“He pretty much just reiterated your orders,” Harry answered. “Investigate and report back. No fighting.”

Esme snorted dismissively. “Let ‘im believe that if ‘e likes. If this witch ‘as ‘urt Katerina, she will ‘ave more of a fight than she ever bargained for.”

“Esme, this is serious,” Harry admonished. “If things are as bad as we think they are, we might really need Dauzat’s help. You’re an Auror, not a vigilante. You need to follow orders.”

Esme regarded Harry with a mix of amusement and defiance. “Since when are you in a position to give orders to anybody, Mister ‘Wanted for Murder’?”

Harry sighed. She had a point, and there wasn’t much to gain by arguing with her. “Just be smart about this, alright?”

“Of course, ‘arry. I ‘ave already made the smartest decision of the day for us.”

“And what is that?” Harry replied suspiciously.

She held up a dented pewter soup tureen. “This portkey will take us back to the Island of Misfit Cuisine **. But before we go, we are going to ‘ave dinner at the best cafe in Paris.”

Before Harry could protest, she grabbed his arm and they disappeared with a crack.

Percy laid down a diplomatic communique that he was barely reading anyway and rubbed his eyes. The Australians were expressing their displeasure with the Minister’s new policy restricting travel visas for muggle-born witches and wizards. It was the fifth such letter he’d received in the past two days. He had dutifully composed a cover memo summarizing each protest and forwarded them along to the Minister’s office, but so far he had received no response. The pattern was growing disturbingly familiar.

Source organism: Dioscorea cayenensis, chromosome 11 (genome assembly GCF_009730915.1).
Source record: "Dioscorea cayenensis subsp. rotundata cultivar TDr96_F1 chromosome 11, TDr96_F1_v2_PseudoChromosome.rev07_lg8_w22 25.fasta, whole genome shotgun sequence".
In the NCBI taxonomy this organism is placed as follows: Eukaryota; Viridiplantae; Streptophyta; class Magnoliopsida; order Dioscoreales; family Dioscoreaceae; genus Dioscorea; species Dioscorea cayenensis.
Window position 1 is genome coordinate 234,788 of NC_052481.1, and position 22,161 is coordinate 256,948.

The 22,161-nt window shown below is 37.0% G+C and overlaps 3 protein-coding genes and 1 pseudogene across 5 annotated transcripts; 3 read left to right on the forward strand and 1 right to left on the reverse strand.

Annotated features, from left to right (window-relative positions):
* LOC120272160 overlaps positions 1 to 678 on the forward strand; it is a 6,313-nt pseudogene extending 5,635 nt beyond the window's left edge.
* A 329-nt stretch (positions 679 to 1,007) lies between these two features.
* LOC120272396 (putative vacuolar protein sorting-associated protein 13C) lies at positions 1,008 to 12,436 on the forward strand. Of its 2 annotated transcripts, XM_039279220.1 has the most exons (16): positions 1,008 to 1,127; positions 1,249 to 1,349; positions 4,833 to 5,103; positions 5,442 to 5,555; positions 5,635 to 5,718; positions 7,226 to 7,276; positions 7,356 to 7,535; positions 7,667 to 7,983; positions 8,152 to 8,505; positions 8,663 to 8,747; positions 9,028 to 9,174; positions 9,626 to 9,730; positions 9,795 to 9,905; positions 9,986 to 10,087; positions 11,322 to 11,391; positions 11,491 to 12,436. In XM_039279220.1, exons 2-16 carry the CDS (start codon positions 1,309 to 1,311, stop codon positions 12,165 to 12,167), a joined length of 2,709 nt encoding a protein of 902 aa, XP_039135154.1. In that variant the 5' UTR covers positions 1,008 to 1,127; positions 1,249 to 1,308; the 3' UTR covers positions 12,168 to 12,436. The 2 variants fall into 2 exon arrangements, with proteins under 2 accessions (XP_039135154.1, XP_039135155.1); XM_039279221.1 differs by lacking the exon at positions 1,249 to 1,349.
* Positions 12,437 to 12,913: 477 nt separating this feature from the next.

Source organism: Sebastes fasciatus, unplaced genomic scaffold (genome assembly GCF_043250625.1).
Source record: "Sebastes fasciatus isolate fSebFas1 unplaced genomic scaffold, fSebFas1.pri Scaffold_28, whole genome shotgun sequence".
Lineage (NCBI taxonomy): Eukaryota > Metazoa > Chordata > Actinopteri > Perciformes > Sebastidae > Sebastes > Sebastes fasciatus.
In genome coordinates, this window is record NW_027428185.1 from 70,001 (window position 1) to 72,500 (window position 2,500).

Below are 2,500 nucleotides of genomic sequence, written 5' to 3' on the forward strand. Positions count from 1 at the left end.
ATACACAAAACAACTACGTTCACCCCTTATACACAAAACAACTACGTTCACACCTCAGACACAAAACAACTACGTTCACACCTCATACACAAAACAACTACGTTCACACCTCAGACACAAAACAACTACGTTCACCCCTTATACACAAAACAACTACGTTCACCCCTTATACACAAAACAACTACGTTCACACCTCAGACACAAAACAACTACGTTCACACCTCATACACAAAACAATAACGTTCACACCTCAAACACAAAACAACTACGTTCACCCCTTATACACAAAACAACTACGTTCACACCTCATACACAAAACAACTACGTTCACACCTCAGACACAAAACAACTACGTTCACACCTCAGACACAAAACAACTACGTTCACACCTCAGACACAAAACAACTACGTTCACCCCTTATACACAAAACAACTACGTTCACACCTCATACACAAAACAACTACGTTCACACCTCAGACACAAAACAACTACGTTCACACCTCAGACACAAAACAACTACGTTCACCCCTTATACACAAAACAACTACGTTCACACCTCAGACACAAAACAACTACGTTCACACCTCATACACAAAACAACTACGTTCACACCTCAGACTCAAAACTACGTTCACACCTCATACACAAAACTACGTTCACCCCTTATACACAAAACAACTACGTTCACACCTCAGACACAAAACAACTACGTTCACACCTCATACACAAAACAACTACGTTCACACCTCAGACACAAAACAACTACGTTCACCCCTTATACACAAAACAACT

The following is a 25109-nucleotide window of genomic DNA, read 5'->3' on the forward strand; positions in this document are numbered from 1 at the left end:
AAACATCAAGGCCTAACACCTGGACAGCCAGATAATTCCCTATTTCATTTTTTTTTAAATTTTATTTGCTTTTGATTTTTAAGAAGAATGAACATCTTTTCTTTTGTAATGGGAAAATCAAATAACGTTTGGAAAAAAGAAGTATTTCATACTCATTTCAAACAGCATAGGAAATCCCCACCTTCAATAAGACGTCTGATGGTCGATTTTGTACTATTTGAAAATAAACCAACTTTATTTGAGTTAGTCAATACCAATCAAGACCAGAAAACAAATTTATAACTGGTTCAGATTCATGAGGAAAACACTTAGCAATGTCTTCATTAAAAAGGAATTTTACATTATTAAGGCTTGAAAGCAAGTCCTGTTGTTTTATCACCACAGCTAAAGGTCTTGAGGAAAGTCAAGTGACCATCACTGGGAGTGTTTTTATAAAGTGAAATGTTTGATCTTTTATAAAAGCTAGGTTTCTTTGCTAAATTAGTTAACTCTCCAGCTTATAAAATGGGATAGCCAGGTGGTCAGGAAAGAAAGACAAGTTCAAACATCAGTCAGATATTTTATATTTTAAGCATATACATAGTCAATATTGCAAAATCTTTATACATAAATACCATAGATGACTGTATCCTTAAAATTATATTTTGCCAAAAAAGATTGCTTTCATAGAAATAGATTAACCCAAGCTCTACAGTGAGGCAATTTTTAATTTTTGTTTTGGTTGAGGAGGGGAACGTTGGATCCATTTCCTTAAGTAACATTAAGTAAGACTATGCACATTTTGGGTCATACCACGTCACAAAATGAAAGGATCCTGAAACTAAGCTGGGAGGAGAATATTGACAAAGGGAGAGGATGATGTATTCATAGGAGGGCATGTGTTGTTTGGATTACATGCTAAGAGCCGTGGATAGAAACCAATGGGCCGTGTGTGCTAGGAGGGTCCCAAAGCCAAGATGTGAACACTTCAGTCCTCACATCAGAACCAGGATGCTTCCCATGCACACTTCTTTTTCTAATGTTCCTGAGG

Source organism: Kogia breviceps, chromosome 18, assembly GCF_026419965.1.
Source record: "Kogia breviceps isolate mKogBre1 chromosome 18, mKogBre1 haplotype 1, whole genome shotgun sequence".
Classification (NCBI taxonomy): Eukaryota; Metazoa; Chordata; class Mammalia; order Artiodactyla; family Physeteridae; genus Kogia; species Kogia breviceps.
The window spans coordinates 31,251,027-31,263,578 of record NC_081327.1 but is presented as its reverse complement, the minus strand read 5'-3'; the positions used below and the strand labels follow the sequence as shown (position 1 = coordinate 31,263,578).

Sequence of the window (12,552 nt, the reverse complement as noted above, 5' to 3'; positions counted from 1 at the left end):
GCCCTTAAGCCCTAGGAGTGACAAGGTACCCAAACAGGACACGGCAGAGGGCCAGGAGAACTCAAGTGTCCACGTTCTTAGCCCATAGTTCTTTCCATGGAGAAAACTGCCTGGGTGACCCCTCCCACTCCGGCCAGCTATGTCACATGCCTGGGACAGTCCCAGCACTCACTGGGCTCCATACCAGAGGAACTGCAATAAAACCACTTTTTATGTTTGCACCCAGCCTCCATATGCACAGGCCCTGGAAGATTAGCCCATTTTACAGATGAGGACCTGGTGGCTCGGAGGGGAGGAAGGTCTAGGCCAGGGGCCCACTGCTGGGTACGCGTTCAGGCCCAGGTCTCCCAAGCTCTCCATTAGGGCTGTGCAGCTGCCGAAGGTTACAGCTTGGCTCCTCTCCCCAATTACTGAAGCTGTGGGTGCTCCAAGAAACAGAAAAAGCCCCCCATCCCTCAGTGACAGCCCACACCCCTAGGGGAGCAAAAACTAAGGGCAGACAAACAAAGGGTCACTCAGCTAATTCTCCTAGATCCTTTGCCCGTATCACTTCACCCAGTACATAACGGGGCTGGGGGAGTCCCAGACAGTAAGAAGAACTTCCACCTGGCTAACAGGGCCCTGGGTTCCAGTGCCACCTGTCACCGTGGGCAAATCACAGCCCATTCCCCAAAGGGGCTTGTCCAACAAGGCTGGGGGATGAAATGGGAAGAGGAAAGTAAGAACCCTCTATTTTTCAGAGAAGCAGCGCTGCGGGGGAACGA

The Minister had become reclusive, a far cry from the man who had never seen a situation that didn’t merit a press conference. All of his regular meetings with the deputy ministers and department heads had been canceled. If the Minister wanted to speak with somebody, they were summoned to his office and dismissed as soon as he lost interest in the conversation. Press releases were still issued on a daily basis, but they were kept general and vague, filled with glowing appraisals of the Ministry’s efforts to stabilize and unify the wizarding community. Percy found that those appraisals were more and more at odds with reality.

He heard a soft knock and looked up to find Arabela Dynt standing at his door. “Do you have a moment?” she asked nervously, seemingly trying to conceal her slender form in the door frame.

Percy stood up quickly, moving to greet her. “Please, come in.” He pulled out a chair for her as she closed the door behind herself. Taking in her appearance as he rounded his desk and sat down, he thought that she looked exhausted. Her makeup didn’t quite conceal the dark circles under her eyes and her hair was simply pulled into a clip.

“What can I do for you?” he asked.

Arabela lowered her voice to barely more than a whisper. “I was wondering whether you had thought any more about our last conversation?”

Percy stared at the picture of his family, waving at him from his desk. “I’ve thought about it, yes. To be honest, I’ve thought about it a lot. Every day it seems that the Ministry is drifting further away from what it ought to be. I’m just not sure where to start.”

“At the beginning, of course,” she replied. “Approach people. Make some inquiries. Find out who your supporters are likely to be.”

“You make it sound so simple,” he said, smiling at her weakly. “What if word gets back to the pure blood extremists? Or the Minister himself? What then?”